8 Ways To Keep Your Job Search Secret
So you’re actively searching for a job while still going to work for your current employer every day. You might work for a company where being open about your search won’t cause bad feelings but more than likely, you want to be discrete about your search. Here are a few strategies.
Have an Honest Conversation
If you’re generally happy with the company you work for, tell the person above you about your feelings. If you’re bored with your current position, ask them if there’s a next step. If you’re underpaid compared to others in your industry, speak up. Don’t leave without first communicating but don’t have the conversation in an ultimatum-tone.
If you’re company is large enough that it advertises openings on an internal job board, look there first. Assuming you have a stellar record, it’s a lot easier to convince your current employer to take a chance on you than somebody who has never known you. Plus, you probably don’t have to keep your internal search secret.
Related: 5 Reasons Cash Isn’t Dead
Keep it Secret but Don’t Lie
If you have to go to an interview during your regular workday, take a personal day or do it during lunch. If your boss gets a call, let them know that you’re always considering the next step up the career ladder. Telling them something they will later learn wasn’t true will burn bridges.
Change your LinkedIn settings
If you’re using LinkedIn for your job search you likely have work colleagues and even your boss connected with you. While you’re in the midst of a job search, navigate to your privacy settings and “turn off your activity broadcasts.”
Doing this will keep LinkedIn from sharing your activities. An uptick in activity would certainly make your boss wonder.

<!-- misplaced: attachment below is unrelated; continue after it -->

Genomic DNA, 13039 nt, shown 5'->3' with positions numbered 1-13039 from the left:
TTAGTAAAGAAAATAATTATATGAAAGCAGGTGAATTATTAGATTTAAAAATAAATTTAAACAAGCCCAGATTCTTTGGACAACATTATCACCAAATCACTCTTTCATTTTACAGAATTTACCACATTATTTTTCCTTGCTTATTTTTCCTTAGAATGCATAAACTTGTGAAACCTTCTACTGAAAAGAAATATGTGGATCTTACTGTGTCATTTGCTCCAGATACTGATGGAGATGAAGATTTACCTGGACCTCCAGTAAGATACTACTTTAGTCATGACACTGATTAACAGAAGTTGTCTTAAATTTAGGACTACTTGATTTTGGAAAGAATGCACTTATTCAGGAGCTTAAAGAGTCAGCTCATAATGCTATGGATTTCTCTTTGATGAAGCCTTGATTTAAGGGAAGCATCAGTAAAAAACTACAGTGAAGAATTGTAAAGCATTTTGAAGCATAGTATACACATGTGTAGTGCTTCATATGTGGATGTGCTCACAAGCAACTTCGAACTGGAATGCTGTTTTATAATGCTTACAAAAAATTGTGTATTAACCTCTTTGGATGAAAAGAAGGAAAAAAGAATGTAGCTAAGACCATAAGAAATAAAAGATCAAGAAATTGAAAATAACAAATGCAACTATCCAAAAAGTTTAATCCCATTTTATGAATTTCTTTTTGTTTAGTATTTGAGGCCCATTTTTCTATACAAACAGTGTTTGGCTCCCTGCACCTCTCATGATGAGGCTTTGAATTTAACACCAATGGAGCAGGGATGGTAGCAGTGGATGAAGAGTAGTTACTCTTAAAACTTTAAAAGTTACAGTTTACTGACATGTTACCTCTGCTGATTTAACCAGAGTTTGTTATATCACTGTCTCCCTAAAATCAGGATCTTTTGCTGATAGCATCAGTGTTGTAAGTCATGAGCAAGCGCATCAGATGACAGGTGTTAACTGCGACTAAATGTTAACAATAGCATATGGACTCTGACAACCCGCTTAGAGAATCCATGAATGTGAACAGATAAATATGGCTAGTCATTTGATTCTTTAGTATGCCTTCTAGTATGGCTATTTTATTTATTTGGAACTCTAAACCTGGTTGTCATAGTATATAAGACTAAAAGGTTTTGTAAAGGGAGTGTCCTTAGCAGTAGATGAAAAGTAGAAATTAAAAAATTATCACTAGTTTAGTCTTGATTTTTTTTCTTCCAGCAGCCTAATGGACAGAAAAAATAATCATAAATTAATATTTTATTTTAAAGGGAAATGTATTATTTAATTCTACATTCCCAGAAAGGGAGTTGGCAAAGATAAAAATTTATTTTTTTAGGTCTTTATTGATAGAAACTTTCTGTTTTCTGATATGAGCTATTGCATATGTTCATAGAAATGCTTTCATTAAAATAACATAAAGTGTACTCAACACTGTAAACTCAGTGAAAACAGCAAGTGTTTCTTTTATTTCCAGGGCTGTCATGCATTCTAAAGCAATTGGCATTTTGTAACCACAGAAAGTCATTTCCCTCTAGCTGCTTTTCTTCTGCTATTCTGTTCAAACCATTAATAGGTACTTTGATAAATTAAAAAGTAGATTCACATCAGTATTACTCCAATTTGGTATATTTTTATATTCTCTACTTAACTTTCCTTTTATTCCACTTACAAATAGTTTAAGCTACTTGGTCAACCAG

Other Social Media Guidelines
First, don’t hint at your search online. “Anybody want to be a reference on my resume” may seem silly but you’ve probably seen something like that online.
Second, if you’re networking with others, especially friends, let them know that you’re keeping your search under the radar and to not post, “good luck as you look for your next great career opportunity.”
Create an Overview Resume
Your resume, especially if it’s on an online job search site, should be limited. Don’t list references or your current employer. Simply say, “a major biotech company.” When listing your contact information, include only your city and state and use an email address that doesn’t have your name in it. (And don’t use your current work address.)
Be Up Front at Interviews
Hiring managers, especially those in more professional level careers, understand that the process has to be confidential. If they ask for a reference from your current employer, explain the situation and you would be happy to provide that reference at the point of offer with the understanding that the offer could be rescinded.
Don’t Entertain Counteroffers
If your employer makes a counteroffer, it’s generally best not to entertain it. Often, counteroffers are vague—like, “we have plans to up your pay.” Claudio Fernández-Aráoz, a senior adviser at Egon Zehnder International and the author of Great People Decisions, says, “Once you’ve accepted an offer, it is not only questionable to turn it down for a counteroffer from your current employer, but also a poor career decision.”
© 2017 Benzinga.com. Benzinga does not provide investment advice. All rights reserved.